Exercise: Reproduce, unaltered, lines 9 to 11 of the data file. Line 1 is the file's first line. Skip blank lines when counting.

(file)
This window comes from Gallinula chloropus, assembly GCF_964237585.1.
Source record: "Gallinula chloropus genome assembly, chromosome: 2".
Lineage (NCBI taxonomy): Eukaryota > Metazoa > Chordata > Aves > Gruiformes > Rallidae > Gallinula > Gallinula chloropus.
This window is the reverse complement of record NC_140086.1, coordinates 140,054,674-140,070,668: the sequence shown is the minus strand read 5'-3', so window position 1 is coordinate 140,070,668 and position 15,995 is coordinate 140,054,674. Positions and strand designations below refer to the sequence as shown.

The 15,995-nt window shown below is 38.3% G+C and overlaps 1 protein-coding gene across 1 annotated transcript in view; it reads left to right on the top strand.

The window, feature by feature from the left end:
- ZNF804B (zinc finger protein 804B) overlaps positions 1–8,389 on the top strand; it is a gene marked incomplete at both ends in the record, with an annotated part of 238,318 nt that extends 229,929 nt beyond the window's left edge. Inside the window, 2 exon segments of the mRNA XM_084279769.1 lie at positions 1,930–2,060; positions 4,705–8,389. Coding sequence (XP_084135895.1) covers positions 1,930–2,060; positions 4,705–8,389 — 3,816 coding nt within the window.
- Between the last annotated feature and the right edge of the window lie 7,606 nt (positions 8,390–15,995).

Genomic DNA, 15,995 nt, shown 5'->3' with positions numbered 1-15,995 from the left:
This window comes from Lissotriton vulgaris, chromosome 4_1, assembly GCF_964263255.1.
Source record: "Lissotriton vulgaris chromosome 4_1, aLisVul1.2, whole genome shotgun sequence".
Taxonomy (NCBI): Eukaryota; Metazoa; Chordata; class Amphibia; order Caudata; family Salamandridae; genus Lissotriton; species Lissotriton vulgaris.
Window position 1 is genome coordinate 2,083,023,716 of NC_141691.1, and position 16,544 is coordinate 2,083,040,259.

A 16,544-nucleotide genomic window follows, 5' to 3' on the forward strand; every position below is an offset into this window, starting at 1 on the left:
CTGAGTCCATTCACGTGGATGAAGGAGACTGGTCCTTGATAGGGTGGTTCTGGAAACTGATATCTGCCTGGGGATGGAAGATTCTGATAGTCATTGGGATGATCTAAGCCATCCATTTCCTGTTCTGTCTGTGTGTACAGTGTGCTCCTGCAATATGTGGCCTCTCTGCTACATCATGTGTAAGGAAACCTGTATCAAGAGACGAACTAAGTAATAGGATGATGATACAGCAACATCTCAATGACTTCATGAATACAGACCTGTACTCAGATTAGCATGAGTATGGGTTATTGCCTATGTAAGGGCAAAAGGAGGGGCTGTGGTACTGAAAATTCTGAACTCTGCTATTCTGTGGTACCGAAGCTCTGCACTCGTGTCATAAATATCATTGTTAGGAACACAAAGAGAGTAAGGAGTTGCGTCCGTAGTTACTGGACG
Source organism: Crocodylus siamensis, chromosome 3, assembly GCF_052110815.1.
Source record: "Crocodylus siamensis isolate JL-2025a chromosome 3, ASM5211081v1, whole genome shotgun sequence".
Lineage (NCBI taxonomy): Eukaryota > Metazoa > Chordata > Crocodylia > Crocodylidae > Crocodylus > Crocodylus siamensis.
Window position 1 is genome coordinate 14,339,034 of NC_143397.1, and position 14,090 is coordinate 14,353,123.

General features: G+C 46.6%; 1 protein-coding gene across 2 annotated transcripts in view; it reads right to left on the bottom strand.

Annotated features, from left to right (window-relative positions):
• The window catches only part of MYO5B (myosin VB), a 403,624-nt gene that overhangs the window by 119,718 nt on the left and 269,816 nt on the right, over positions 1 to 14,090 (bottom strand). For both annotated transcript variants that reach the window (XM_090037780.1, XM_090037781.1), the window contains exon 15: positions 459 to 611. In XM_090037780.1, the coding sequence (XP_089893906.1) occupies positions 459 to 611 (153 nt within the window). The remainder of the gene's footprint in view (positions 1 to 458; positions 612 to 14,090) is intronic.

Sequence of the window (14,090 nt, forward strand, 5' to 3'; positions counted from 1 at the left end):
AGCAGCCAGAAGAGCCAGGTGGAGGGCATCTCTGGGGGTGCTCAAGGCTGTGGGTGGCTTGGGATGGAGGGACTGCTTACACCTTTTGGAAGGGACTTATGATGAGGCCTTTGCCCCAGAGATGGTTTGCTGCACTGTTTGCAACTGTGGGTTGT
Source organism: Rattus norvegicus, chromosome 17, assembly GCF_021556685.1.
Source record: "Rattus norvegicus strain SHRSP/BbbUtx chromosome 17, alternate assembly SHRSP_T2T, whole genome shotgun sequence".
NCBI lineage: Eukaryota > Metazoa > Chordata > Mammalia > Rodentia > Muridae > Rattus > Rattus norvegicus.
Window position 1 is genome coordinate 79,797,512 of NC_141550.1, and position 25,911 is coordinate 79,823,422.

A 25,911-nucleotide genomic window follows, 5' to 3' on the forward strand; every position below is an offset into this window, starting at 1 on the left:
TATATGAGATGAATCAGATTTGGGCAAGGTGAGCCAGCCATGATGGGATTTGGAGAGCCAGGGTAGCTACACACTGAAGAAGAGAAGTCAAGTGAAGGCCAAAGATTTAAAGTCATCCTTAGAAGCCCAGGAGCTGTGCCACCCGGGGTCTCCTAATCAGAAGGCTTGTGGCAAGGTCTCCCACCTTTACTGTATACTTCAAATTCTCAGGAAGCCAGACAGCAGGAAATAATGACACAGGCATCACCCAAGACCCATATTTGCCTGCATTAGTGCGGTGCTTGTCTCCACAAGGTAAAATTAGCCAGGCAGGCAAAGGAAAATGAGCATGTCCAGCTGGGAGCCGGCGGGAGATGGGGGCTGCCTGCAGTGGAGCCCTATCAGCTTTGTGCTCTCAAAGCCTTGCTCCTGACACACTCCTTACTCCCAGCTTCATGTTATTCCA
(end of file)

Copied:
Genomic DNA, 15,995 nt, shown 5'->3' with positions numbered 1-15,995 from the left:
This window comes from Lissotriton vulgaris, chromosome 4_1, assembly GCF_964263255.1.
Source record: "Lissotriton vulgaris chromosome 4_1, aLisVul1.2, whole genome shotgun sequence".